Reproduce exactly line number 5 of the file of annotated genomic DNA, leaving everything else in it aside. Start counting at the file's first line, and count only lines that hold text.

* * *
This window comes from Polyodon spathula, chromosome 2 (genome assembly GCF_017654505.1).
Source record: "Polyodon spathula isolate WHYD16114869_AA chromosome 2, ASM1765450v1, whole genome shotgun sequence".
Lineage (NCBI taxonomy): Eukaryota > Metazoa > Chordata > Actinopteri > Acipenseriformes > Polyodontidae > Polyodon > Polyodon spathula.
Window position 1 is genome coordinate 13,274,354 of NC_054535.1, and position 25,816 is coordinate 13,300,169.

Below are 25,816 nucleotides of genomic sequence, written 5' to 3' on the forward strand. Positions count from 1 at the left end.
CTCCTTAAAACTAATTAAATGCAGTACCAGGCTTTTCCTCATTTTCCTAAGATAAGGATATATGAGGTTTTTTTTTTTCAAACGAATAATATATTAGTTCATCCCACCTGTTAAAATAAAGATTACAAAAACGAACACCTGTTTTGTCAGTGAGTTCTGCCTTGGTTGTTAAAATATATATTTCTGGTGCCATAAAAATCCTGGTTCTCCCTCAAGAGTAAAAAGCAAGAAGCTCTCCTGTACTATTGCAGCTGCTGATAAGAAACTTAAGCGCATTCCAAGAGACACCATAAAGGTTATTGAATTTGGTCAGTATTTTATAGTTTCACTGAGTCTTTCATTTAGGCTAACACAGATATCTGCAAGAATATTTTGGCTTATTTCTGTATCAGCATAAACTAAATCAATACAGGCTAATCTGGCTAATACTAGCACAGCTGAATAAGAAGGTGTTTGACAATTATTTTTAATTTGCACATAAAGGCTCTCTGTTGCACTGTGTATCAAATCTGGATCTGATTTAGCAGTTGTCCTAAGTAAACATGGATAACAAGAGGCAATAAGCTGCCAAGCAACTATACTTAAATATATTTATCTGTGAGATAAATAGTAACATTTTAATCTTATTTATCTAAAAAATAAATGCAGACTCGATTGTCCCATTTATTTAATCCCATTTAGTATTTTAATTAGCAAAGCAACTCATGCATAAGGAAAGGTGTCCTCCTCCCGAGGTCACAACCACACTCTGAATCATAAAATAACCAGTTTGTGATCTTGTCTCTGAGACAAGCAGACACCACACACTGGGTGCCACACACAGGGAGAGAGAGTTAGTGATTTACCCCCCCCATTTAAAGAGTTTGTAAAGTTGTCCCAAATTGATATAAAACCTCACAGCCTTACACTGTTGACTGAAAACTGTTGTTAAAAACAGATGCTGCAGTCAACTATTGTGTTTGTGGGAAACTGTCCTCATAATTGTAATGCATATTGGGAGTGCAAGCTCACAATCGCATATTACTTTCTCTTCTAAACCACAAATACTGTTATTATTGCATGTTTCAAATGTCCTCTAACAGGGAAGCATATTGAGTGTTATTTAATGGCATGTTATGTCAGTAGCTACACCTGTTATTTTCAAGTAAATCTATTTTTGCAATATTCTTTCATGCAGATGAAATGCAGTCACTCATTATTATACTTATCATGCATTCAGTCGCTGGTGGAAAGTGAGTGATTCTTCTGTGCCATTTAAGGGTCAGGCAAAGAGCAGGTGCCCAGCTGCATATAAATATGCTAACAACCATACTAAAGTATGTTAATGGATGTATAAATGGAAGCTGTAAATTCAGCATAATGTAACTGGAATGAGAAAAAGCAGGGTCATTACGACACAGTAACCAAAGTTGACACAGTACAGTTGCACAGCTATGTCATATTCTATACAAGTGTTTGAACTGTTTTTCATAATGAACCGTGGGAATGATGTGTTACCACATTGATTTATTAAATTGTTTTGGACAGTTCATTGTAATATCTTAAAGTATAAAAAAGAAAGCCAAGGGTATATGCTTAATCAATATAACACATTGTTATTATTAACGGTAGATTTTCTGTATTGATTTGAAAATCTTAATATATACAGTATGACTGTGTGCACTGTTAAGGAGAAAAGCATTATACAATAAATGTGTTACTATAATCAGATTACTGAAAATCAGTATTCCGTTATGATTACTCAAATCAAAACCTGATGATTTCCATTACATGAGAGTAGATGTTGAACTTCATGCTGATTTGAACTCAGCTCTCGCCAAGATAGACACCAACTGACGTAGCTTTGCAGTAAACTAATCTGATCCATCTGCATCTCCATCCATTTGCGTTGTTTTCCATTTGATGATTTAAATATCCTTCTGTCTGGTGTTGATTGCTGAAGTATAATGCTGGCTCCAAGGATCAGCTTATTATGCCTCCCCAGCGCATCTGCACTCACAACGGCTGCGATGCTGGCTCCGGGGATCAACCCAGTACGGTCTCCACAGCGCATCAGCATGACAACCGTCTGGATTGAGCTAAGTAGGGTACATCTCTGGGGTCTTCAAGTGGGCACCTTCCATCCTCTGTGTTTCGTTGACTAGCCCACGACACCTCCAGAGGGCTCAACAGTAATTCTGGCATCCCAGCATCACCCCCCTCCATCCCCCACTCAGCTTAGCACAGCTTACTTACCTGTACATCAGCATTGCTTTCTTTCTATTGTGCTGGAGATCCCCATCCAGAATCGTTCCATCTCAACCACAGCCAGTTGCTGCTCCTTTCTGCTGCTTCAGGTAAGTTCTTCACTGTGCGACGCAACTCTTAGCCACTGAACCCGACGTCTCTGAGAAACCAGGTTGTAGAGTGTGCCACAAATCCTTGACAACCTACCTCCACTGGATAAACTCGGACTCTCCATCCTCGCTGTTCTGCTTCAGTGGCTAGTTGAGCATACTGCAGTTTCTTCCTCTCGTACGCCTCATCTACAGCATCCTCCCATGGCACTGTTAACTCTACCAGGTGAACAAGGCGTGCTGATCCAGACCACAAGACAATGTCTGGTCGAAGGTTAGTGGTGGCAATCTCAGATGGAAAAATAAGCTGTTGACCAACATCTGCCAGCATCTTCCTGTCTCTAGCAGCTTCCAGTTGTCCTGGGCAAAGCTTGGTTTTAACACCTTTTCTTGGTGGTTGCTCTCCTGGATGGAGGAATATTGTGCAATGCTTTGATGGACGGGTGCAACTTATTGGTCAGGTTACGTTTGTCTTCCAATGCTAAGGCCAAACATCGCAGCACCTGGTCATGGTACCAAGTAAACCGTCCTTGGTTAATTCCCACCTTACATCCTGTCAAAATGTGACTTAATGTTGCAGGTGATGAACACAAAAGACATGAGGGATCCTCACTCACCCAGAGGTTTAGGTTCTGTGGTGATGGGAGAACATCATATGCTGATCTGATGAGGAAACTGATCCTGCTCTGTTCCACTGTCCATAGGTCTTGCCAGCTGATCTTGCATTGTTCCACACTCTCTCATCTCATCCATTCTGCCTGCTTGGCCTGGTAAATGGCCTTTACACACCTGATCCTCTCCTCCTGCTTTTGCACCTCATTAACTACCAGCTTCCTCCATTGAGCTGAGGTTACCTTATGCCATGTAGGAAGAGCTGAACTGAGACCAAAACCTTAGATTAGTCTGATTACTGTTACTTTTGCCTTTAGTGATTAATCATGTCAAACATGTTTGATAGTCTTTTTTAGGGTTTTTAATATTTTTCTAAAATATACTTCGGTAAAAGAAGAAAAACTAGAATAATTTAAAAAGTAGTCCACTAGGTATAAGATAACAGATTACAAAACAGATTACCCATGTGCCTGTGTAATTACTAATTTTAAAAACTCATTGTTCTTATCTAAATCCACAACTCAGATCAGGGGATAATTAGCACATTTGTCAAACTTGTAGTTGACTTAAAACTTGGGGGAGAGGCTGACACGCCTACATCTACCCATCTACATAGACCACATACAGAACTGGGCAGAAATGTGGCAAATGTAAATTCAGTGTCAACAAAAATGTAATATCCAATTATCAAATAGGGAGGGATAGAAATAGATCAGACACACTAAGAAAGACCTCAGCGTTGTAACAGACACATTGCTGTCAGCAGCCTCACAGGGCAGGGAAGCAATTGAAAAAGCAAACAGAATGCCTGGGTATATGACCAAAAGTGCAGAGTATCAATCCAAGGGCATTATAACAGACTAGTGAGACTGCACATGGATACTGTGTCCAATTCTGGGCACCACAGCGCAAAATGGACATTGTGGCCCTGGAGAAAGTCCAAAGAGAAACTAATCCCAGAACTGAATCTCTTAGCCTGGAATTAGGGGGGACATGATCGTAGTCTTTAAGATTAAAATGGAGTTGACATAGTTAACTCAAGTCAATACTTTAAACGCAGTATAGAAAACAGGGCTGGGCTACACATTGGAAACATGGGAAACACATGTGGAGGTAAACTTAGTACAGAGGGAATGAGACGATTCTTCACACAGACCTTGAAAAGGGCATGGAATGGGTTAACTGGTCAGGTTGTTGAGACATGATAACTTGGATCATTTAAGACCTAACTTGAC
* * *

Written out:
Below are 25,816 nucleotides of genomic sequence, written 5' to 3' on the forward strand. Positions count from 1 at the left end.